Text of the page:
Aphids on Pepper Plants: The 5 BEST Ways to Get Rid of (& Prevent!) Them

By: Chenell - Lead Writer and Gardening Advocate

Seeing some tiny green bugs all over your pepper plants?

It seems like aphids are always lurking around, but you rarely notice them. Once you see one, you see tons of them multiply seemingly out of nowhere!

Unfortunately, pepper plants are a common target for aphids. Aphids suck the sap and can cause serious damage to the plant, and often lead to smaller yields or the entire plant dying.

Let’s learn to find aphids before they cause tons of damage, and put in aphid control methods so we have healthy pepper plants this season.

What are Aphids?

Aphids are small insects that feed on the sap of plants. They can be found on a wide variety of different plants, including tomatoes, peppers, and even lettuce and leafy vegetables.

If you find them in your garden, it’s best to get rid of them as quickly as you can because they multiply like crazy.

The types of aphids found on pepper plants are typical the green peach aphids and potato aphids.

Potato AphidGreen Peach Aphid
potato aphid on branchgreen peach aphids
ColoringPink, light green, or pink & greenPale yellow or green

Aphid Infestation & Damage

Aphids are not something you want to find on your plants because of two reasons:

  1. They can transmit different plant diseases, carrying it from one plant to another.
  2. They feed on the sap in leaves, which can stress out the plants enough to stunt growth.

Aphids feed on plant sap so causing stunted growth, wilting leaves, and even yellowing of the leaves.

They can also transmit plant viruses like cucumber mosaic and pepper mild mottle viruses.

aphids on tomato plants

How to Get Rid of Aphids on Pepper Plants

Alright, let’s talk about how we can get rid of and start controlling aphids in the garden.

1. Hand Removal

This is the most straightforward method if you catch an aphid infestation early.

If you only see a few aphids here and there, it’s best to just squash or remove them yourself. Since these bugs reproduce really fast (in as little time), if we take the effort of going out in search for remedy treatment at grocery store – plus coming back later on next day- then by all means count your blessings because colony might have doubled!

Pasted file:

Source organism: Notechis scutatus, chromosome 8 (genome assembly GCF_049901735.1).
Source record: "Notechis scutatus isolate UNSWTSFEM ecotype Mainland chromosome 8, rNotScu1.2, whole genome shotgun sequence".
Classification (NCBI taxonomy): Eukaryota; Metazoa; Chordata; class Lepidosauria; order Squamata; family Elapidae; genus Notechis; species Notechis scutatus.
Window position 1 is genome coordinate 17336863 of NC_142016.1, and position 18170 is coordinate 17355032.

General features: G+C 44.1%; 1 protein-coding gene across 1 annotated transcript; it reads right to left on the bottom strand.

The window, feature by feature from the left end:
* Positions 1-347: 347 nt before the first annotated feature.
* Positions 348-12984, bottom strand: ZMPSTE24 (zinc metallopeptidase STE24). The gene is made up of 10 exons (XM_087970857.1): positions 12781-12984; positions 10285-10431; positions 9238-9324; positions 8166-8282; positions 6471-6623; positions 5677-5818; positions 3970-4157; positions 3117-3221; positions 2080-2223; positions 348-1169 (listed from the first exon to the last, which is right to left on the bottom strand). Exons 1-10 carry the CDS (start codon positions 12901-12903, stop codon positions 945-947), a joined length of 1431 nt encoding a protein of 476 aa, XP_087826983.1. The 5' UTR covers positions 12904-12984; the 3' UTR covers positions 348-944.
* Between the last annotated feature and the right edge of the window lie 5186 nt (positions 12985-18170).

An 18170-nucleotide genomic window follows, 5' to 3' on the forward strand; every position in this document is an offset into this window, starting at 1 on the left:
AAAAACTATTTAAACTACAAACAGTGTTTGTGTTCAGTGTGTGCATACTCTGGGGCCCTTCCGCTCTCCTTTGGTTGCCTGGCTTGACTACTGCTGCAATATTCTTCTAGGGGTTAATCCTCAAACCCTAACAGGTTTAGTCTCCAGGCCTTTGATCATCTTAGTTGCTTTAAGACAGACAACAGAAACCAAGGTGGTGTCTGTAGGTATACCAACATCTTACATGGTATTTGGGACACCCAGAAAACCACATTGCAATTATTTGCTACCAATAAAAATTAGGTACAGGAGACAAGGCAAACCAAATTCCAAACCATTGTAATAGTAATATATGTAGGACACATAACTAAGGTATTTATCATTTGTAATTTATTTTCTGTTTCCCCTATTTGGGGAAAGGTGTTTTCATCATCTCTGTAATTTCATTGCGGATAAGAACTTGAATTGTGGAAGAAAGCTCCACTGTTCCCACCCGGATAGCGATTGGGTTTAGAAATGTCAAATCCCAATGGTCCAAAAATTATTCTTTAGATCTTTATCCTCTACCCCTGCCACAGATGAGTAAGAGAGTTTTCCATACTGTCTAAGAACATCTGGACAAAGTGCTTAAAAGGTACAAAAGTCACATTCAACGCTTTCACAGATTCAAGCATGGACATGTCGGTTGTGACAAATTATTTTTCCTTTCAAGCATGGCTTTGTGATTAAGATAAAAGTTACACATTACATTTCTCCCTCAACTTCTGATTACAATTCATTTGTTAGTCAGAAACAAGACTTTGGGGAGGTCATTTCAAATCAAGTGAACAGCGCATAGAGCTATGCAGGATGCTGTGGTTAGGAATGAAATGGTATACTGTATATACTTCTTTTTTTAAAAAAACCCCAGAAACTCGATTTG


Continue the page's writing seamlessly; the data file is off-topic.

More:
Aphids won’t bite you, so you can just squash them between your fingertips right on the leaves.

aphids on pepper flower
I found these aphids on a pepper flower in the garden

2. Spraying Aphids Off Your Plants

As the infestation gets to be more severe, you’re going to want to take more extreme measures. Luckily, you can spray them off the plant with a strong stream of water from a hose or watering wand.

If the plant is young and has delicate pepper leaves that won’t be able to handle a strong spray, you can dip the entire leaf into a jar of room temperature water to remove the aphids.

3. Natural Sprays

Natural sprays can help kill aphids and reduce the reoccurrence of aphid infestations for a little while.

Neem oil is one of my favorite aphid killing methods because it works quite well on many insects, aphids being one of them. It’s organic and deemed safe for vegetables and other plants you intend to consume.

Pure neem oil is an excellent way to help stop the aphid damage can do. It removes their ability feed and eventually kill them off, giving your plants plenty of time for recovery!

Organic Neem Bliss - 100% Pure Neem Oil
$29.99 ($0.94 / Fl Oz)

100% cold-pressed neem oil that can be used as a foliar spray for healthy garden plants. Free of water and other additives.

03/24/2023 08:22 pm GMT

4. Insecticidal Soap

You can purchase insecticidal soaps like this one that will help with getting rid of aphid colonies.

You can also make your own DIY soap with a few ingredients:

  • Dish soap (natural, free of perfumes)
  • Water
  • Vegetable oil
  • Spray bottle

Make sure you’re using a dish soap that doesn’t contain a lot of additives – we are spraying this on your plants that you’ll eventually eat and those additives can also impact plant growth.

Add 1 teaspoon of soap and 1 teaspoon of oil, to a half gallon of water and spray on the plants. Since most aphids are found on the bottom side of the pepper plant leaves, start by spraying there.